Kevin W. Bowyer - Medical Image Analysis

  • Synthetic Minority Image Over-sampling Technique: How to Improve AUC for Glioblastoma Patient Survival Prediction,
    Renhao Liu, Lawrence Hall, Kevin Bowyer, Dmitry Goldgof, Robert Gatenby, Kaoutar Ben Ahmed,
    IEEE International Conference on Systems, Man, and Cybernetics, October 2017, Banf.
    DOI link to this paper in IEEE Xplore.
    Real-world datasets are often imbalanced, with an important class having many fewer examples than other classes. In medical data, normal examples typically greatly outnumber disease examples. A classifier learned from imbalanced data, will tend to be very good at the predicting examples in the larger (normal) class, yet the smaller (disease) class is typically of more interest. Imbalance is dealt with at the feature vector level (create synthetic feature vectors or discard some examples from the larger class) or by assigning differential costs to errors. Here, we introduce a novel method for over-sampling minority class examples at the image level, rather than the feature vector level. Our method was applied to the problem of Glioblastoma patient survival group prediction. Synthetic minority class examples were created by adding Gaussian noise to original medical images from the minority class. Uniform local binary patterns (LBP) histogram features were then extracted from the original and synthetic image examples with a random forests classifier. Experimental results show the new method (Image SMOTE) increased minority class predictive accuracy and also the AUC (area under the receiver operating characteristic curve), compared to using the imbalanced dataset directly or to creating synthetic feature vectors.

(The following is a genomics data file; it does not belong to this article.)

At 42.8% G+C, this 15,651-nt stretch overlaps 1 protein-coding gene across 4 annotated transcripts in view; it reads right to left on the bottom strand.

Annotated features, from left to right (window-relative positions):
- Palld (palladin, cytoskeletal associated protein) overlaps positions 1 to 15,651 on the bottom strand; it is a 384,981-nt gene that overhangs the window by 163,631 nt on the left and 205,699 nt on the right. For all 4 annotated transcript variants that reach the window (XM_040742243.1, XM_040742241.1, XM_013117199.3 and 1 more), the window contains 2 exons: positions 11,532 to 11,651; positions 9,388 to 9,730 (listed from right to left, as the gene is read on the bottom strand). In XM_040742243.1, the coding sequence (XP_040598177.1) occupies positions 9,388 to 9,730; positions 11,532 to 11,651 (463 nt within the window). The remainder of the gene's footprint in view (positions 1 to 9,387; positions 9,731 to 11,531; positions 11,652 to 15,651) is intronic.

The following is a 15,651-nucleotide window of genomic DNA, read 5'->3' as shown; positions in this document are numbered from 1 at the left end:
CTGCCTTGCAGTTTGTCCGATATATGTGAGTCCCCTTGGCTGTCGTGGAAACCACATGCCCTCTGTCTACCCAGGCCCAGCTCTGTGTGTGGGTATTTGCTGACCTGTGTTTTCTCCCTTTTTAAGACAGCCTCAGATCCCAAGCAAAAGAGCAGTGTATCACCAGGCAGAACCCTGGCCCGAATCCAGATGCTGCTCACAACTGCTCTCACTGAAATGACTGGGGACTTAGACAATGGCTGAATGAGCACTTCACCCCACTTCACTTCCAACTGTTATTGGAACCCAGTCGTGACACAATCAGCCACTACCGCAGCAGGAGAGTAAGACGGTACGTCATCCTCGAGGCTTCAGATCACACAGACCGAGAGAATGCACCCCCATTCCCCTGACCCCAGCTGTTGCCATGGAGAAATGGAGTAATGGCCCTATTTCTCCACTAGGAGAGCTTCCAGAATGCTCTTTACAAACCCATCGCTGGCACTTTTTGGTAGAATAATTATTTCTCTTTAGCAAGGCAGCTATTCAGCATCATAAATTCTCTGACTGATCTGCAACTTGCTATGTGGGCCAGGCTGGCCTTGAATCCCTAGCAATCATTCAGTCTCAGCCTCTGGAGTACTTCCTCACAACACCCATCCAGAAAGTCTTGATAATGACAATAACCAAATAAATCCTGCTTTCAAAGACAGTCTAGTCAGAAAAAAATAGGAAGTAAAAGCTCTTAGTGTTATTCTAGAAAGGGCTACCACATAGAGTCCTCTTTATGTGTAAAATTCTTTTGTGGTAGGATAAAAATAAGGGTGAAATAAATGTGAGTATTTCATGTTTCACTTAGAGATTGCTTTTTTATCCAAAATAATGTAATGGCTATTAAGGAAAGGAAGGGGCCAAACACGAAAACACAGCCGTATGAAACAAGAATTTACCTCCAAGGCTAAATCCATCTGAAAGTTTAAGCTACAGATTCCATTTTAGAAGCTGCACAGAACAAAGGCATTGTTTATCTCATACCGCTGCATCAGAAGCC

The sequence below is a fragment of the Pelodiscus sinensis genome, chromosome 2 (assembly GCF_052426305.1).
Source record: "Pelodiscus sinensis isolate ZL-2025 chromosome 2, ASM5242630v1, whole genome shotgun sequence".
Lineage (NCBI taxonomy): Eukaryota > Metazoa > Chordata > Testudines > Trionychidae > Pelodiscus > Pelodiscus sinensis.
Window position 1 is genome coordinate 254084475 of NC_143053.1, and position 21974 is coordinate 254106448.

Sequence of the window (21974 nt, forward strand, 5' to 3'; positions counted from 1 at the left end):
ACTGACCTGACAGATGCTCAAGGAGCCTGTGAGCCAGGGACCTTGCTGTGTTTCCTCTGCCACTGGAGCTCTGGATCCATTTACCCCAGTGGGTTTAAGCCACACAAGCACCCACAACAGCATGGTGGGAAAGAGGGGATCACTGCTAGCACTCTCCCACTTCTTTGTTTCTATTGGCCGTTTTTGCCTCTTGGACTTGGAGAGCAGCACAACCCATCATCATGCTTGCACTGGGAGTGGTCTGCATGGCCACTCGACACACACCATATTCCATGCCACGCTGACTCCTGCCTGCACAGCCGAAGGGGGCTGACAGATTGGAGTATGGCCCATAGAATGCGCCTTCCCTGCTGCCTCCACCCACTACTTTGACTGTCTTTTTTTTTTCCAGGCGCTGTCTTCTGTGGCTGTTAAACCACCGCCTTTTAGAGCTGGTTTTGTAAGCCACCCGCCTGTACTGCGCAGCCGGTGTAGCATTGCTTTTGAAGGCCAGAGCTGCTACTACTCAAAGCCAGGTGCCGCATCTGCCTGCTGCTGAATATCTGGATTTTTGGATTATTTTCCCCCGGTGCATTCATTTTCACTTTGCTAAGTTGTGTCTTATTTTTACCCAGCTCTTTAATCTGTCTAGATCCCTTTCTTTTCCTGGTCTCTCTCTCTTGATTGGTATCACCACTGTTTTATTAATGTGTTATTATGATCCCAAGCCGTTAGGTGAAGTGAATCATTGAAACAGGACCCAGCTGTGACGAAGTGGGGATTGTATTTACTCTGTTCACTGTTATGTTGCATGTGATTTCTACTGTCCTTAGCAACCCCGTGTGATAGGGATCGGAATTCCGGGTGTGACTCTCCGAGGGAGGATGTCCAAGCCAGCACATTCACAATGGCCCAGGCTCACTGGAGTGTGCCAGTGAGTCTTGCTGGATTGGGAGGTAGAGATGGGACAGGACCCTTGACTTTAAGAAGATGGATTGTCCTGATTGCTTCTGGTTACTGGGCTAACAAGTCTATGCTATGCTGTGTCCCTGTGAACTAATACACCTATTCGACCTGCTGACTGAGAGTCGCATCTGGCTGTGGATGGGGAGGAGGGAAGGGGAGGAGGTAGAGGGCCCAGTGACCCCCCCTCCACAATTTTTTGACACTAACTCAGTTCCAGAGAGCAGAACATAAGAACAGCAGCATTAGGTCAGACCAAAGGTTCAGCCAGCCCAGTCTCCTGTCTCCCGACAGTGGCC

• The Digital Database for Screening Mammography,
    Michael Heath, Kevin Bowyer, Daniel Kopans, Richard Moore and W. Philip Kegelmeyer.
    in Proceedings of the Fifth International Workshop on Digital Mammography, M.J. Yaffe, ed., 212-218, Medical Physics Publishing, 2001.
    pdf of this paper.
    The Digital Database for Screening Mammography (DDSM) is a database of digitized film-screen mammograms with associated ground truth information. The purpose of this resource is to provide a large set of mammograms in a digital format that may be used by researchers to evaluate and compare the performance of computer-aided detection (CAD) algorithms. ...

  • Registration and Difference Analysis of Corresponding Nammogram Images,
    Maha Y. Sallam and Kevin W. Bowyer,
    Medical Image Analysis 3 (2), 103-118, 1999.
    DOI link.
    An automated technique is proposed for identifying differences between corresponding mammogram images. The technique recovers an approximate deformation between a pair of mammograms based on identifying corresponding features across the two images. The registration process is completed using an unwarping technique for transforming one image into the coordinate system of the other. A difference image is generated using intensity-weighted subtraction in order to identify regions of large difference. Evaluation of the technique is performed using 124 bilateral image pairs which contain a total of 77 abnormalities of different types. The purpose of this paper is to measure the extent to which the mammogram registration technique is able to provide useful information for identifying abnormalities in mammograms.

  • Current Status of the Digital Database for Screening Mammography,